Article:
Congo Kinshasa RPCV Beth Duff Brown writes: Global Warming Effects Hunting for Inuit
Nattaq and other Inuit, the Arctic people of the United States, Canada, Russia, and Greenland - in Alaska where they're known as Eskimos - have been warning the world for more than a decade about the shifting winds and thinning ice. Hunting patterns thousands of years old are in jeopardy. 'Our way of life is at stake,' says Sheila Watt-Cloutier, just nominated with former U.S. Vice President Al Gore for a Nobel Peace Prize for their work on climate change. Watt-Cloutier will argue before the Inter-American Commission on Human Rights in Washington on Thursday that the United States, as the world's largest emitter of heat-trapping greenhouse gases, is violating her people's rights.
While for many global warming is a distant threat, for the Inuit its impact is a reality now. 'It's about real people who live on top of the world,' she said this week before leaving for the hearing. The commission, part of the Organization of American States, has no authority over the U.S. government. But Watt-Cloutier says she's looking for a moral and political victory, to help make climate change a bigger issue in future elections. Nattaq is one of 63 Inuit from Canada and Alaska on the OAS petition she is representing, filed on behalf of the world's 155,000 Inuit. Read more.
RPCV Mike Tidwell's house, once an ordinary 1915 bungalow, has become perhaps the closest thing to a "zero-carbon" home in the area
Across the Washington area, homeowners alarmed about utility rates and greenhouse gases are seeking to slash their power use or produce their own energy from renewable sources. Among them, Tidwell and a handful of others have succeeded in creating homes that require only minimal energy from power plants and fossil fuels. Tidwell, an environmental activist concerned with climate change, has outfitted his home with energy-efficient appliances, a corn-burning stove and solar panels. Now, the two-story house sometimes produces more electricity than it needs and sends the surplus to Pepco's distribution system.
Tidwell and his then-wife started with a $7,500 home-equity loan. They replaced incandescent light bulbs with more costly compact fluorescent bulbs, which work in the same fixtures and provide the same light but use a third as much energy. They bought an EPA-designated "Energy Star" refrigerator, which cost $150 more but used less than a third as much power. For heat, they replaced a natural-gas furnace with a $2,400 stove that burns corn kernels. Because corn consumes carbon dioxide as it grows, burning it doesn't release new greenhouse gases, he said. The corn, of a type used for animal feed, is grown in Mount Airy and brought to Takoma Park in a truck that burns soy-based biodiesel fuel. In town, the corn is stored in a 25-foot-tall silo owned by a community cooperative. In especially cold months, Tidwell has to get a load once a week. Author Mike Tidwell, founder of the Chesapeake Climate Action Committee, served as a Peace Corps Volunteer in Congo Kinshasa. Read more.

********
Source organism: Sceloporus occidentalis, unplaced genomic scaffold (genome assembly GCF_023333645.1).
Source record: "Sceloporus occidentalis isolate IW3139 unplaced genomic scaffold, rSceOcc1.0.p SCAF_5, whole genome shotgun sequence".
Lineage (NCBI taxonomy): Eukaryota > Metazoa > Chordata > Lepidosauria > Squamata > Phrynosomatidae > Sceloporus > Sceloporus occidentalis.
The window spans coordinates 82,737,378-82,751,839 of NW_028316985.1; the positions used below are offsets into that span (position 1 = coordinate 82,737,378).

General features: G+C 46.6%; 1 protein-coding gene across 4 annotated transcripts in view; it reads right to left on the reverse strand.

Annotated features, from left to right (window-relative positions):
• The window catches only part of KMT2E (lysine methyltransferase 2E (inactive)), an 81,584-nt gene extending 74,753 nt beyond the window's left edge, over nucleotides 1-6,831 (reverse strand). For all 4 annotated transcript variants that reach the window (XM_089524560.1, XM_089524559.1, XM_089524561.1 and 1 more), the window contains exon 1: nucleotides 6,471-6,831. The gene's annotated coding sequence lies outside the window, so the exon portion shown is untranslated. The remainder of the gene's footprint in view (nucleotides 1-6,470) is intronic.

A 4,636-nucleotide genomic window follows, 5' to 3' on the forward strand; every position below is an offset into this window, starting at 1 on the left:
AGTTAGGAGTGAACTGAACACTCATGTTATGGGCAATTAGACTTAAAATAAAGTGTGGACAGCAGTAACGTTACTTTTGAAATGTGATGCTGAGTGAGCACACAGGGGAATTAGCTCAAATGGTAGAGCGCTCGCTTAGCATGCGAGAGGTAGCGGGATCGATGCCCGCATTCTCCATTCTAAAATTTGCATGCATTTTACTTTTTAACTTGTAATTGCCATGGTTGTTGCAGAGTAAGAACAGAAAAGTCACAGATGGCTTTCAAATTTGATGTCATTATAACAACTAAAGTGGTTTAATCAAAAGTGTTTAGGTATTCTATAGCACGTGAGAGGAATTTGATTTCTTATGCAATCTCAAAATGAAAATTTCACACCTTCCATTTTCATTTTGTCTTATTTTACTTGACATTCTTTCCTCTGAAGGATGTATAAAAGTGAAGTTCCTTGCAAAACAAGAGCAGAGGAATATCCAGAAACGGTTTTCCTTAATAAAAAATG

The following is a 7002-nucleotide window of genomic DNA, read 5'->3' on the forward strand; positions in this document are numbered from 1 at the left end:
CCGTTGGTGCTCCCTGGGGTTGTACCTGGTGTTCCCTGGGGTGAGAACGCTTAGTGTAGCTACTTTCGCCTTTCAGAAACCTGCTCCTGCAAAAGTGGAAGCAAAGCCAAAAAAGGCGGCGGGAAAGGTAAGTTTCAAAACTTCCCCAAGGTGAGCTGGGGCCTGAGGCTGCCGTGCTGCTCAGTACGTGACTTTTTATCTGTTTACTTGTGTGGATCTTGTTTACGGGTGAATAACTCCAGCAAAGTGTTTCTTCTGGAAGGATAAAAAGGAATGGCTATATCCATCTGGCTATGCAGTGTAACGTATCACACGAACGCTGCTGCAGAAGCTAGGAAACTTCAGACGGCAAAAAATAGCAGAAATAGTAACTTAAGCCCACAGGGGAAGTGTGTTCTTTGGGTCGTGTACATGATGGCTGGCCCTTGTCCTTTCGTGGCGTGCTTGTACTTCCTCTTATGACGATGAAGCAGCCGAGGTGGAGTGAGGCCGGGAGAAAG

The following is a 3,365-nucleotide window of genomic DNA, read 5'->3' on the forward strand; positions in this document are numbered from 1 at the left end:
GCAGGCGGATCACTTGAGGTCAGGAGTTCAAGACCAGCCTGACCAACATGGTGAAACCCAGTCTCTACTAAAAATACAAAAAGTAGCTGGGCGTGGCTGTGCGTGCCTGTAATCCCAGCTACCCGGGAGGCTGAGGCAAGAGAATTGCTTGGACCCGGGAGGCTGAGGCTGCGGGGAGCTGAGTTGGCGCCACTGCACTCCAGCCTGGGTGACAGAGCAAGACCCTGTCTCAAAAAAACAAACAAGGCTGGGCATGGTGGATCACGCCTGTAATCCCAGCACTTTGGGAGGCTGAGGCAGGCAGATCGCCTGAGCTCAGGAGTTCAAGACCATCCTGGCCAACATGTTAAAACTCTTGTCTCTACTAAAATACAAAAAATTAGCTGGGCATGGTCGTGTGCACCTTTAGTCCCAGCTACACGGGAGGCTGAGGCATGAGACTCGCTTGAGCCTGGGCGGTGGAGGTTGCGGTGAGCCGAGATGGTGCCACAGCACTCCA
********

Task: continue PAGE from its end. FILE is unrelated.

Congressman Thomas Petri working on bill to ease global warming
Thomas Petri has co-authored legislation with Rep. Tom Udall, D-N.M., called the Keep America Competitive Global Warming Policy Act, a bill that gradually imposes restrictions on the carbon-based pollution that many scientists believe is causing global warming. A little over a week ago Petri and Udall met with leaders of major businesses and environmental groups in Washington, D.C., to discuss global warming issues and the framework advanced at that meeting calls for a mandatory cap-and-trade program with specific limits on greenhouse emissions. Petri said businesses that succeed in reducing emissions would be allowed to sell unused emission allowances to other businesses that are having greater difficulty complying with limits.
Petri said the legislation that is being proposed is very similar to what European countries are doing to help the environment but admitted that it would be impossible for every industry to reduce all of their emissions. “The whole idea of making limestone is to heat it, and it emits carbon,” Petri said. “But we need it for cement and a variety of other things. So if you had a one size fits all and you said you can't emit, they would be out of business and it would disrupt our economy. “This is more of a balance approach that will enable people to emit if it is really necessary, but will kind of discourage them from doing it and encourage people to use technology to reduce emissions as much as possible,” he added. “It's a place to start. It doesn't make everyone real happy but it looks like it is going to get pretty broad support.”
Petri admitted there is a large amount of controversy surrounding global warming and that most people think carbon-based emissions have some sort of an effect on the issue. “It is true the Earth warmed and cooled a number of times before people got involved, but it's also true that there has been a big increase in carbon-based emissions into the atmosphere,” Petri said. “Mostly everybody thinks that has some contributing factor to global warming.” Congressman Tom Petri of Wisconsin served as a Peace Corps Volunteer in Somalia in the 1960's. Read more.